I was at Walmart a few days ago and this song came on the Muzak station. “I am brave. I am strong. I am who I’m meant to be, this is me.” Yes I probably butchered that and I’m not so bothered by it.
My name is Rhonda Hart. I grew up in a little town called Wasilla in the great state of Alaska. I graduated high school in 2000. Two weeks after graduation I was off to Army basic training at Ft. Jackson, South Carolina. It was so hot, and a four hour time difference from Alaska. I had to get special permission to call my family after lunch on Sundays. Otherwise it would be 4 am AK time when I called. From South Carolina I went to AIT at Ft. Eustis, Virginia. I left the Army in 2003 after suffering injuries to my back.
August 2003, my daughter was born. She was 17-18 hours of HARD labor. She was a whopping 9lbs 4 oz when she finally came out. She was such a good baby, except when she was teething and when that happened she would produce four new teeth in as many weeks. As a toddler I noticed she was behind in her speech and we started screening for that. She would later receive speech therapy, small motor skills, large motor skills, and social/emotional support. We did two years of special needs preschool. As she got older, I knew she would be an awesome kid. I remember one time I told her to “Hurry up, Princess!” and she replied to me “I”m not a princess mommy, I’m a race car!” Little did I know then how true that was.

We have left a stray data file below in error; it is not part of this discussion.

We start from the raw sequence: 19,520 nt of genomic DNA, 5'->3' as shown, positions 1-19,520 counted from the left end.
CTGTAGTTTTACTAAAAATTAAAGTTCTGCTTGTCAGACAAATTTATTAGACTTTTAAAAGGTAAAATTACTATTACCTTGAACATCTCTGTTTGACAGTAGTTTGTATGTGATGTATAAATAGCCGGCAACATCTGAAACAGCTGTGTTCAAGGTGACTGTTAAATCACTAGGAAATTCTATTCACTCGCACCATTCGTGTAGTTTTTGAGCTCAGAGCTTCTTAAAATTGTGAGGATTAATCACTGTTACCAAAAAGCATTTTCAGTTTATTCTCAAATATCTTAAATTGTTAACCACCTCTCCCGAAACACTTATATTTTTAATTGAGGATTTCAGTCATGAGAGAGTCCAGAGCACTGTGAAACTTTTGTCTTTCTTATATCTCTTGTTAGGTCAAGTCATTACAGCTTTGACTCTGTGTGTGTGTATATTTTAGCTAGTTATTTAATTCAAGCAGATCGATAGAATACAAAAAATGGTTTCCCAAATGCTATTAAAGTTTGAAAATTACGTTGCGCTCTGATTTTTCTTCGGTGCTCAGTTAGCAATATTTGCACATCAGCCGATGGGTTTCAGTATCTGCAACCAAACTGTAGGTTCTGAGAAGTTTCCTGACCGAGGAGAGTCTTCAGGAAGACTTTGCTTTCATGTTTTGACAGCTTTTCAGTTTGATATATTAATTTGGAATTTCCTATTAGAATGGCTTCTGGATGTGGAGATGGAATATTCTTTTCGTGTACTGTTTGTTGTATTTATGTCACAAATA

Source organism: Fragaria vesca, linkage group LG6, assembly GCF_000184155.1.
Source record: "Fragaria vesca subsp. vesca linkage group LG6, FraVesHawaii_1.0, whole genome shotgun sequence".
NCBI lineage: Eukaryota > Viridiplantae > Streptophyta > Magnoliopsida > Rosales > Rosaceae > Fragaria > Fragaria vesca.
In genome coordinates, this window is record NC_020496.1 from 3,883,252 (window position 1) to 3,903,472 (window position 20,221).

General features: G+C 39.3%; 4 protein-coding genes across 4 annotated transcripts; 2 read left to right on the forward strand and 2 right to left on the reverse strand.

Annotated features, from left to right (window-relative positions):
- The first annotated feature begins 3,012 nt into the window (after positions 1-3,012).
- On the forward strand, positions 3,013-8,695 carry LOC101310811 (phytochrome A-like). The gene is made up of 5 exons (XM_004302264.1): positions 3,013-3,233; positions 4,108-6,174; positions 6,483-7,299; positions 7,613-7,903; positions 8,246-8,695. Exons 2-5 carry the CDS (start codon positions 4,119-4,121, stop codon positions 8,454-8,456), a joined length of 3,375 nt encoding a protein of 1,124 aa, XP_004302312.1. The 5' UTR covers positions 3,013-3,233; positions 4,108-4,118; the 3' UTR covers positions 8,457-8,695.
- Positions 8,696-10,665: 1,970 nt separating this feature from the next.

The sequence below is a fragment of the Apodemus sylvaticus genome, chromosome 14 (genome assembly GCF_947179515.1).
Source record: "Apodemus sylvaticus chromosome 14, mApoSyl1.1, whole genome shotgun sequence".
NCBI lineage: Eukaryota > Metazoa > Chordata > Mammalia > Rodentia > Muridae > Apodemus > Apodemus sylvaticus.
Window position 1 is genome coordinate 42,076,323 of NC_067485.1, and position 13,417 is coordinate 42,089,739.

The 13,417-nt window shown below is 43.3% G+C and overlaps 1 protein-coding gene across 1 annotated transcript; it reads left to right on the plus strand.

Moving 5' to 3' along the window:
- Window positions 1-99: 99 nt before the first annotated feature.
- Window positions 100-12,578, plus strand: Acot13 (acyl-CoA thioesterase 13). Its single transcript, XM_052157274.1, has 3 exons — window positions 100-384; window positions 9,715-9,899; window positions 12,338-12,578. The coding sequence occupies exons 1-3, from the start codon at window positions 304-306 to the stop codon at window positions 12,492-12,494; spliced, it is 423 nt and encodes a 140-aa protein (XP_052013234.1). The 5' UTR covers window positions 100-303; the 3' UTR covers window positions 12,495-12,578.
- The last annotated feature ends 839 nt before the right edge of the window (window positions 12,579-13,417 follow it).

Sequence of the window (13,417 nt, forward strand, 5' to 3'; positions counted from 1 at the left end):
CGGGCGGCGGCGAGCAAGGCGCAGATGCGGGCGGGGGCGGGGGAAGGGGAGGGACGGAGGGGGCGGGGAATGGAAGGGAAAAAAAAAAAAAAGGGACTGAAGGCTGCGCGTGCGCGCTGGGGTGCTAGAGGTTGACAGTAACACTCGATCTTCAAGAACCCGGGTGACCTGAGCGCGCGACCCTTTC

February 2007, Kimberly became a big sister. The kids are 3 1/2 years apart. They were sweet together in the beginning then grew into having little squabbles as siblings do. Sometimes they would play Pokemon cards together. One year when we went to Comic Palooza they dressed up as Ash Ketchum and Pikachu respectfully. They made all their own costumes that year. We were a great little family unit. I love my kids just about as much as it’s possible.
May 18th, I dropped my students off at Santa Fe High school. I waved hello to Kimberly not knowing I would also be waving good bye. I last saw her at 6:45AM. An hour later, a shooter would come into the class and open fire. He killed 8 children, two teachers, and injured 13 more.